Australian High Commissioner to Malaysia, Rod Smith said that apart from remembering and honouring the service and sacrifice of the country’s soldiers in Sabah on ANZAC Day every year, Australia also acknowledges the support from Sabahans who risked their lives to help the solders.

“Every year on ANZAC Day and again on Sandakan Day which is August 15, we hold a memorial service in Sandakan Memorial Park to commemorate the service and sacrifice of not just the Australian and British soldiers but also the locals,” he said when met at the Laying of Wreath ceremony in conjunction with ANZAC Day celebration at the War Memorial here on Wednesday.

According to Smith, Australia and Sabah have a very strong connection as many Australian soldiers had served in Sabah during the World War 2 (WW2), and many lost their lives.

“It is good that we are able to recognise that out of the sacrifice and hardships that were endured by those soldiers in the WW2, grew a very, very strong friendship between Australia and Sabah,” he added.

Meanwhile Sabah Deputy Chief Minister Tan Sri Joseph Pairin Kitingan, who represented Chief Minister Datuk Seri Musa Haji Aman at the event, said that it is important to commemorate the sacrifice made by those soldiers on ANZAC Day.

“We are here to honour the fighters who had lost their lives fighting for our freedom in the first and Second World War, and they include soldiers from Australia and New Zealand.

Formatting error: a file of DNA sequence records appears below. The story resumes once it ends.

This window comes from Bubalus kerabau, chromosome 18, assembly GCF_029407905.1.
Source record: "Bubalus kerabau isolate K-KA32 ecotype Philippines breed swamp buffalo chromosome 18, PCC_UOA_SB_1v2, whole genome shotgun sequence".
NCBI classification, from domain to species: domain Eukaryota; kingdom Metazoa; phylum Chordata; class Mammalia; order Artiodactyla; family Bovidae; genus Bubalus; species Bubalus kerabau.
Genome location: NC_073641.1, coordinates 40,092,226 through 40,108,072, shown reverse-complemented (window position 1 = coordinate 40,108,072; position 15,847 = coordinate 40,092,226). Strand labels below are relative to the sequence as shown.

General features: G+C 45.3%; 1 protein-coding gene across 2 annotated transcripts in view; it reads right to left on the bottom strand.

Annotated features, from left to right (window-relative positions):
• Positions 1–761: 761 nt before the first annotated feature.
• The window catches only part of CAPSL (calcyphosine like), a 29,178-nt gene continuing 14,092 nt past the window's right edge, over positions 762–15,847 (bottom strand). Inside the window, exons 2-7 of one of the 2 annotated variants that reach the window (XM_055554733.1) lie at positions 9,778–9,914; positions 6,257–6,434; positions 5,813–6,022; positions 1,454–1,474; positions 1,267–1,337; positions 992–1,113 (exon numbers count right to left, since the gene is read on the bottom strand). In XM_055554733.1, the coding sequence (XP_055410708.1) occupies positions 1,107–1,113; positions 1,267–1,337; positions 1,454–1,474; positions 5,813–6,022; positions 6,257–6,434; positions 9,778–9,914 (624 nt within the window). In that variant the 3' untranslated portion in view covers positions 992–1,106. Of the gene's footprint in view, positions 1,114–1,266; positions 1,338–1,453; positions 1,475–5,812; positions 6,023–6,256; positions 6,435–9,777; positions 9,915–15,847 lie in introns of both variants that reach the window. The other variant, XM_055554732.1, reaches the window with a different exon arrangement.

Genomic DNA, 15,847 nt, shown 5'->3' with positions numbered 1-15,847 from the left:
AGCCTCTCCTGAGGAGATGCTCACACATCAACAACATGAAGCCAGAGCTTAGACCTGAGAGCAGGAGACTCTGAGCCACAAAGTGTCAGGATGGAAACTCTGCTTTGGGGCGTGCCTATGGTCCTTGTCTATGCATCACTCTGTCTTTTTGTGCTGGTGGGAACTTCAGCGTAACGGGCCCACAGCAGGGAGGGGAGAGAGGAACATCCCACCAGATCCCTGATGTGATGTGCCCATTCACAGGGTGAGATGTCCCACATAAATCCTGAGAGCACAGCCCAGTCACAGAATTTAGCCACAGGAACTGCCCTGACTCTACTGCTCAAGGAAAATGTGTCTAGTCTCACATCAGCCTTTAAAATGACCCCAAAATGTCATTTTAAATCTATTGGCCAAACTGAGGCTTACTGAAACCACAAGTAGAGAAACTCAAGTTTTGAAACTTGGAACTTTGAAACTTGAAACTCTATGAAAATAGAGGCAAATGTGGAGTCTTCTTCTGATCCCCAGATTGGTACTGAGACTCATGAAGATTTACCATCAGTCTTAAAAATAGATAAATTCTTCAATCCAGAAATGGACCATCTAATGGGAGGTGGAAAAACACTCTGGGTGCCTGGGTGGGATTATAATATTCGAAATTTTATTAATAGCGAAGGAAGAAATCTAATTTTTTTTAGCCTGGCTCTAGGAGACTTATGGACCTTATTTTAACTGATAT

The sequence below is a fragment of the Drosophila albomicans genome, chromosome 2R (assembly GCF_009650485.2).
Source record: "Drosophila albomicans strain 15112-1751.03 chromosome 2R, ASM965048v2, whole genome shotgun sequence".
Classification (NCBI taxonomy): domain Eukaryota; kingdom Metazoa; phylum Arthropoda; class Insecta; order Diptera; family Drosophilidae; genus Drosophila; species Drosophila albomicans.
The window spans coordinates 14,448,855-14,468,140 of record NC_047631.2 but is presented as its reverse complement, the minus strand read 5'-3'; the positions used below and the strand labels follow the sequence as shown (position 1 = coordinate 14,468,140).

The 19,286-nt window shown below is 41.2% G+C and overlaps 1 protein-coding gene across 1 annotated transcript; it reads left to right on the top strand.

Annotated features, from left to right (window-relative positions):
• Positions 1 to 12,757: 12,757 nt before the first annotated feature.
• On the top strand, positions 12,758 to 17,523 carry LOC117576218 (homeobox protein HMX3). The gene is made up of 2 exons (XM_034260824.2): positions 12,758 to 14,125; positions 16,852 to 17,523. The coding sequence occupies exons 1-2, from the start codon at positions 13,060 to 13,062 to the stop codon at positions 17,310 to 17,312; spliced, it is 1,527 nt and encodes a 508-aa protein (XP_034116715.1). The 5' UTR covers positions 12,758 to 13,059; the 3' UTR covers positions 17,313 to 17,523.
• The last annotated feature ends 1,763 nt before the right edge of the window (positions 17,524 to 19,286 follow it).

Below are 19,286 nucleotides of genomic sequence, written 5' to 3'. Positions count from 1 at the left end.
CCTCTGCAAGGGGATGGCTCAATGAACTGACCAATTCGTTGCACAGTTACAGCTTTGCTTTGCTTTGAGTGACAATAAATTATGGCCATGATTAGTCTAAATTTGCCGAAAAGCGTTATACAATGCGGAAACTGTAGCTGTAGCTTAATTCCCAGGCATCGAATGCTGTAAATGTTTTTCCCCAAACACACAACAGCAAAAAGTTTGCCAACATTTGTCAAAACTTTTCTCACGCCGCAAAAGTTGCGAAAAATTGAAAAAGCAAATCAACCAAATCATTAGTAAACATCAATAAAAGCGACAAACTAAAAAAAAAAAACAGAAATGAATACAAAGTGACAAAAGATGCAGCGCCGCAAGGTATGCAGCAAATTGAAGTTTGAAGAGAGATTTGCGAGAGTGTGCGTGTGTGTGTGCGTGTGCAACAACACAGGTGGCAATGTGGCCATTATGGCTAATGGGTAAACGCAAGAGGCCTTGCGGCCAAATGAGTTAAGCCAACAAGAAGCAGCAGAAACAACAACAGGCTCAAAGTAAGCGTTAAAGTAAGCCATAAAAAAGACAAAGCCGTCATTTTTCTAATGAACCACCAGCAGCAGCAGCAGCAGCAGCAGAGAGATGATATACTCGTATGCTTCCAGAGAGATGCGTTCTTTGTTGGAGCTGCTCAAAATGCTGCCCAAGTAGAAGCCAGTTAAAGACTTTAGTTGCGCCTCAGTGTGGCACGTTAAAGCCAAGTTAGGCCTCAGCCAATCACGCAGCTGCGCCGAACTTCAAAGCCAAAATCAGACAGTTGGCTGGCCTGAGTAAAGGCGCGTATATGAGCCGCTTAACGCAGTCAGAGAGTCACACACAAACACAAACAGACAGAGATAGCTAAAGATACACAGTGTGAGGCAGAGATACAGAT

“We must remember this day (ANZAC Day) because while we are enjoying our freedom and peace now, sometimes we forget that it was not easily earned, and without those brave people, we would not have this peace and prosperity.

by ERIC BAGANG.

Read more @ http://www.newsabahtimes.com.my/nstweb/fullstory/15302

City Hall to ensure KK becomes highly competitive

Friday, April 28th, 2017

270417_p3_e

Yeo (left) receives a memento from Albert as Edward (centre) looks on

KOTA KINABALU: DBKK will ensure that this city will be one of the most competitive in the country. As such, Kota Kinabalu City Hall (DBKK) Mayor Datuk Yeo Boon Hai wants the proposed Kota Kinabalu Competitiveness Master Plan to consider aspects such as economy, education and culture.

The master plan should not just focus on building structures and infrastructure development, the mayor said. He said the master plan for Kota Kinabalu is unique because it covers all aspects to ensure this city becomes more competitive.

The federal government has allocated DBKK RM3 million to implement research for the master plan which is expected to be completed in eight months.

“I want to express my gratitude to the federal government for its financial support towards research works to prepare the master plan,” he said at the master plan workshop here on Wednesday.

As one of Malaysia’s major cities, Kota Kinabalu is chosen under the 11th Malaysia Plan as a catalyst to spur economic growth.

Besides Kota Kinabalu, the competitive master plan also includes Kuala Lumpur, Kuching and Johor Baharu. The plan is based on six principles which among others include increasing economic density, widening transit-based developments and strengthening knowledge-based cluster developments.

Yeo said research for the master plan was implemented with the collaboration of various parties, both local and international consultants.

These consultants have wide knowledge in implementing research work for similar master plans in other locations, he said.

by MARRYAN RAZAN.

Read more @ http://www.newsabahtimes.com.my/nstweb/fullstory/15303